As part of her treatment, Eva required a bone marrow transplant. On the evening of her scheduled transplant, a doctor flew to Europe, and came back with a thermos full of healthy bone marrow from a generous stranger. Last summer, Eva travelled to Germany to meet her bone marrow donor and, language barrier notwithstanding, it was an incredibly emotional experience for them both. "On September 1, I celebrated the 10th anniversary of my bone marrow transplant," Eva says in her foreword. "Sharing my experience as a human book feels like the perfect way to celebrate the night I was reborn."
"If These Walls Could Talk!"
Every day is an adventure for this human book and he's prepared to spill all! As a Global News reporter covering municipal affairs, Jackson Proskow has a unique insight into the workings of Toronto City Hall and the people and politicians who make our city what it is.
Over the last decade, he has lived and worked in cities across Canada and covered everything from hurricanes and presidential visits, to the royal wedding in London. Jackson is full of behind-the-scenes stories that lend insight into what you see on TV (and what you don't!). He wants to share with you his thoughts on how to make journalism relevant to a changing audience, while keeping "old media" up to speed in the age of social media.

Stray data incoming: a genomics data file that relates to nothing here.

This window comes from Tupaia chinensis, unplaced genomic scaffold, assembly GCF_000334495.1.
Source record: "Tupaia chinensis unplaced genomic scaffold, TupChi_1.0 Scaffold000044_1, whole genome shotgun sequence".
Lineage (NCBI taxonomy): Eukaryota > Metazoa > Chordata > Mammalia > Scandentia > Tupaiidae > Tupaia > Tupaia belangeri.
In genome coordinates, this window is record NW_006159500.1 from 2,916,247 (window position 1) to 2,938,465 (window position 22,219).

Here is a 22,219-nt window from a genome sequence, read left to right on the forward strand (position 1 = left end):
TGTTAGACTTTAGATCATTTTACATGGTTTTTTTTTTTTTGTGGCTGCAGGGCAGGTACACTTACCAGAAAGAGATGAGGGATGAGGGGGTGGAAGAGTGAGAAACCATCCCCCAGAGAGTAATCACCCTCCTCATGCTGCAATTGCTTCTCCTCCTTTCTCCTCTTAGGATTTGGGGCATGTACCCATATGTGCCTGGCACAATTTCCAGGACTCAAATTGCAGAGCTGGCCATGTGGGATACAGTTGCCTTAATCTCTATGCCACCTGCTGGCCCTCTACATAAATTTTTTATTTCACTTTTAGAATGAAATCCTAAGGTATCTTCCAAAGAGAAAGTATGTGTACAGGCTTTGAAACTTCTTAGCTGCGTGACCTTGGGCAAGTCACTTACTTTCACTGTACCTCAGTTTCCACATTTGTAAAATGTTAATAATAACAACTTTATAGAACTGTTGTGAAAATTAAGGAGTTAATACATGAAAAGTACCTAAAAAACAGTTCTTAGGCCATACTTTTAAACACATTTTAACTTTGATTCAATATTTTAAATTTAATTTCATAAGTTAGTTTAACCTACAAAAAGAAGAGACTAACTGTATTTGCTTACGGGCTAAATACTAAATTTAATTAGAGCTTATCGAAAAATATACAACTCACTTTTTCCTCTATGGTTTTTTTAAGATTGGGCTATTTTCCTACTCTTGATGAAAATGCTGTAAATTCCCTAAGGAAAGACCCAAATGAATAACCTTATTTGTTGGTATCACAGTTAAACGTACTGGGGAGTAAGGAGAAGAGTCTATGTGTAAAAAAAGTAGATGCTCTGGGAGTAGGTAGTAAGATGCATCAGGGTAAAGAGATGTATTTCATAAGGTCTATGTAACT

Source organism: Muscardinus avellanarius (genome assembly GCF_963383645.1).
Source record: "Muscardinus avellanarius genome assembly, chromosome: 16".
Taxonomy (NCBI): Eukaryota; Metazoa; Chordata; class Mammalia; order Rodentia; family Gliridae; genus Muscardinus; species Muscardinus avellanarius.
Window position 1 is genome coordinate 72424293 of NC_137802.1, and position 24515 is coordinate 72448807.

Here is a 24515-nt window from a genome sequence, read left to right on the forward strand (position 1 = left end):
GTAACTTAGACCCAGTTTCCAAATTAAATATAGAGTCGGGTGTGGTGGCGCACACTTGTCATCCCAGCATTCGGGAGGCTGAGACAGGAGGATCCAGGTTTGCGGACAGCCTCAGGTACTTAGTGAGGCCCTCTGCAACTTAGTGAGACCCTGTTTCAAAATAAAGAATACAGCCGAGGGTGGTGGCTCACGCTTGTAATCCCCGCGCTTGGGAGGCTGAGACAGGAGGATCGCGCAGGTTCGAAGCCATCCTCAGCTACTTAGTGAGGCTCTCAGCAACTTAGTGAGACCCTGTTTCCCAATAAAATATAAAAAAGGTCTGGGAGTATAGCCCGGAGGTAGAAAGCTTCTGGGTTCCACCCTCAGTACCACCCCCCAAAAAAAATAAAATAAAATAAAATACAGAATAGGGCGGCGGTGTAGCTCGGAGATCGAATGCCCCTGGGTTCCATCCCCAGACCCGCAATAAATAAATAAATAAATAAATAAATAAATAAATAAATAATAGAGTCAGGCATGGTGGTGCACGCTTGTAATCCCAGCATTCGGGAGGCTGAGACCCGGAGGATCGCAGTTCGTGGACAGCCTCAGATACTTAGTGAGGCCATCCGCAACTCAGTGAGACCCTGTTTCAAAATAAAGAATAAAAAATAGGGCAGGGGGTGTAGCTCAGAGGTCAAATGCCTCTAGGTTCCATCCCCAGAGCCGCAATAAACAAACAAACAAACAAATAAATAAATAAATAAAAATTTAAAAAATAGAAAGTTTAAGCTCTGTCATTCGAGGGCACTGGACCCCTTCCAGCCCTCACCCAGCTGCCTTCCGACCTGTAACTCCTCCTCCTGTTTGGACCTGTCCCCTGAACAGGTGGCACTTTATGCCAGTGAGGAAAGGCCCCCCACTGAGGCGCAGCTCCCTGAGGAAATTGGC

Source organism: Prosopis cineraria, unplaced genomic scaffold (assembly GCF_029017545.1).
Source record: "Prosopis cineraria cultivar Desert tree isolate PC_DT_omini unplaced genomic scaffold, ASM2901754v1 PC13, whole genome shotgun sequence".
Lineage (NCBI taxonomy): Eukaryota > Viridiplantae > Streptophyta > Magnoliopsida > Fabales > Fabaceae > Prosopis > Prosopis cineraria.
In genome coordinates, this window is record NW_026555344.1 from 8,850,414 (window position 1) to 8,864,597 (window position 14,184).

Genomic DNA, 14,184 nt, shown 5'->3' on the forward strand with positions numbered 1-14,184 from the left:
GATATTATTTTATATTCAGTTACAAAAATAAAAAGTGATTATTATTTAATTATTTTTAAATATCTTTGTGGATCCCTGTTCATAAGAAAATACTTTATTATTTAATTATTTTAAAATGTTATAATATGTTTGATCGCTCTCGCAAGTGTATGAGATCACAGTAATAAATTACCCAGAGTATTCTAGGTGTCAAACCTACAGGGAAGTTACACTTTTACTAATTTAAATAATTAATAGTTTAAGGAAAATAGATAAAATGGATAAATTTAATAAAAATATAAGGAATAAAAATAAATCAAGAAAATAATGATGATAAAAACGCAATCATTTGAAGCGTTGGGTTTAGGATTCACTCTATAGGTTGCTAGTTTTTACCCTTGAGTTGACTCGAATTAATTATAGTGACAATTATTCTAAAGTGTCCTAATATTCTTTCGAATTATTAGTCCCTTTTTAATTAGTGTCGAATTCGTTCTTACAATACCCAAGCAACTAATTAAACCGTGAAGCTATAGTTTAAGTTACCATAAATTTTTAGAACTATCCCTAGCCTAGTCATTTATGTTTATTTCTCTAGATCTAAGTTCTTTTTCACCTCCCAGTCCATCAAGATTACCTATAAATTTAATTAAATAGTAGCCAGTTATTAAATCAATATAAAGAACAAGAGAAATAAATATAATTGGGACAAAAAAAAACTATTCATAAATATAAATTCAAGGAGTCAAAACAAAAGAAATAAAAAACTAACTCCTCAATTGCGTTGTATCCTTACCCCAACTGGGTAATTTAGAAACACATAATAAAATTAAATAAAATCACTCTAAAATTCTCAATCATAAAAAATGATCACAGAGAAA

Alexis Kane Speer
"Stepping Towards a Better Future"
Alexis Kane Speer is full of stories from all over the world, inspiring tales she hopes will make her readers feel more connected to people and places, especially public spaces. At 27, Alexis has been recognized as an emerging city builder and was awarded a 2011 DiverseCity Fellowship by the Greater Toronto CivicAction Alliance for her work leading city-building initiatives.
She founded the STEPS Initiative, a national organization that uses art to connect people to places. She has traveled to over 25 nations and driven her old Corolla over 21,000 km visiting nearly every North American province and state each with its own unique story. "My experience of being a human book will be a success," Alexis explains, "if I can get at least one person to think critically about the space in which they live or inspire one person to travel to a far-off place they previously were hesitant about."